Larkins has wrestled with the puzzles of the psalms and has been thrilled with the spiritual enlightenment that adapting the Psalms to music has provided.
More from L. L. Larkins
It’s my feeling that no other kind of Bible study can be quite as fun as a singing Bible study! You look at each other and can get a little anxious, but then someone starts singing the tune with the words of the Psalm and then everyone joins in or takes a turn. Nervous people start singing harmonies, then they get stronger.
People start laughing at themselves or at the wonder of the words they’ve never really heard before. Afterward, people start commenting and asking questions. It’s just a blast!
The Psalms were written as prayers and soulful examinations about life, and as secret cover letters in times of war, and as testimonies about God’s miracles. But the Psalms were always meant to be sung rather than recited. Did you know? Singing excites the imagination and connects a variety of brain synapsis so that they create spiritual buzzes, new understanding, and alarms ring with new opportunities for faith and belief.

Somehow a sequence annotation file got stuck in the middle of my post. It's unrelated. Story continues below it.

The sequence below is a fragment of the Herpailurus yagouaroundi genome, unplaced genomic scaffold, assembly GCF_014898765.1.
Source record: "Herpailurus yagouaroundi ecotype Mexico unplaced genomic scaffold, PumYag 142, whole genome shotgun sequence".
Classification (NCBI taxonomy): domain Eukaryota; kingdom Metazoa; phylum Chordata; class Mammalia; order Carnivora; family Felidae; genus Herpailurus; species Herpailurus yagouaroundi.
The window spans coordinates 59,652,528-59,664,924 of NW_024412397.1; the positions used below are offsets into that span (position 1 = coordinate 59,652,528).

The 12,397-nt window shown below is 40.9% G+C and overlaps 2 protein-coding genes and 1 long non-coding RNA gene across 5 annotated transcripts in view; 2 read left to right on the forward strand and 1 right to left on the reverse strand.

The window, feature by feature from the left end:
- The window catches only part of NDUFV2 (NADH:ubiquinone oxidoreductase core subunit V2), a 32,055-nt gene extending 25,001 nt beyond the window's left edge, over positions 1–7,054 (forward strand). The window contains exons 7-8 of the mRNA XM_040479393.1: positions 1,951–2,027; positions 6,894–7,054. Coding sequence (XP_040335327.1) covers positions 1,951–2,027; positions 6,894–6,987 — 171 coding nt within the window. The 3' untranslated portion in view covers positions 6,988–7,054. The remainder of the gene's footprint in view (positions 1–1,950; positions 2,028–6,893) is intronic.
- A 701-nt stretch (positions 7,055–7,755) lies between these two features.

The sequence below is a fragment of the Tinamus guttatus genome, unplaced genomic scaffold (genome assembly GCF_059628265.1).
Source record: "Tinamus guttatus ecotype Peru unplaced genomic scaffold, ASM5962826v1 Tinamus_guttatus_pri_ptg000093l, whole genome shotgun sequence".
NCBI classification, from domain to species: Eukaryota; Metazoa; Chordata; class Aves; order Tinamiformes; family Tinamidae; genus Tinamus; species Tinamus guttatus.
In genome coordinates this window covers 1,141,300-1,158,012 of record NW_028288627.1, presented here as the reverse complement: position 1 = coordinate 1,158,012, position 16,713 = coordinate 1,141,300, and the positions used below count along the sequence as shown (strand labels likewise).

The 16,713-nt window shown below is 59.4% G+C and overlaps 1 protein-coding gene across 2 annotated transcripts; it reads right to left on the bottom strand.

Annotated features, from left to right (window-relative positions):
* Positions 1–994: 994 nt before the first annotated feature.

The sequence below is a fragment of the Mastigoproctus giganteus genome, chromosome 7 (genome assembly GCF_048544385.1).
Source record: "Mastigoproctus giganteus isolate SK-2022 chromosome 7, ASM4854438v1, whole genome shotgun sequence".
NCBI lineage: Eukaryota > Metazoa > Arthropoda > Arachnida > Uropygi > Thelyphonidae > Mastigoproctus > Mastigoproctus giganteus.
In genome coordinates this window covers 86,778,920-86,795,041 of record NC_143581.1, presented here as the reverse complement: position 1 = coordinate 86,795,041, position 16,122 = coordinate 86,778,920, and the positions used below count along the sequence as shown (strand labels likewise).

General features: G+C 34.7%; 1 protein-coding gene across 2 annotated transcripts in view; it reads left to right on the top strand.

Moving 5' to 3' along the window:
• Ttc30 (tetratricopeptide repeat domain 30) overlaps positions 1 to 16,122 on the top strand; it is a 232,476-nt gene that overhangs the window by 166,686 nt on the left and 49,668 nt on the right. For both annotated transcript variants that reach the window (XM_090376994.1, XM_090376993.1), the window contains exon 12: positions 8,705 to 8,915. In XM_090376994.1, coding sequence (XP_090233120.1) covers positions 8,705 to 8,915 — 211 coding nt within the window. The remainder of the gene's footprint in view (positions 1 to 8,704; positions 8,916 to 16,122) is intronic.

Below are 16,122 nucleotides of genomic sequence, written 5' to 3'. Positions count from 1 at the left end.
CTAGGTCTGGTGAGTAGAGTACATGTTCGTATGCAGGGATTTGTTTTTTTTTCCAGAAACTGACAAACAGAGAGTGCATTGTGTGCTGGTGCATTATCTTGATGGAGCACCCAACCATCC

Our church uses the Psalm Hymns books as hymnals. We sing a psalm before each message.
If you are going on a tour of the Holy Land or are an educator or lay leader or pastor, I hope that you contact my publisher, Capture Books, about getting some copies of the Psalm Hymns in bulk for groups. I think there is special group pricing available. Thanks so much for this opportunity to show off Biblical Literature adapted for today’s church experience.
Through the Lens of Scripture, January 29
My Devotional Thoughts, January 30
Just the Write Escape, January 31
Debbie’s Dusty Deliberations, February 1
Texas Book-aholic, February 2
For the Love of Literature, February 3
Abba’s Prayer Warrior Princess, February 4
janicesbookreviews, February 5
Inklings and notions, February 6
Artistic Nobody, February 7 (Author Interview)
Mary Hake, February 7
Truth and Grace Homeschool Academy, February 8
For Him and My Family, February 9
Mamma Loves Books, February 10
Simple Harvest Reads, February 11
Giveaway for Psalm Hymns Volume 5
To celebrate her tour, L.L. is giving away the grand prize package of signed copies of the Psalm Hymns books (1-5)!!
Be sure to comment on the blog stops for nine extra entries into the giveaway! Click the link below to enter.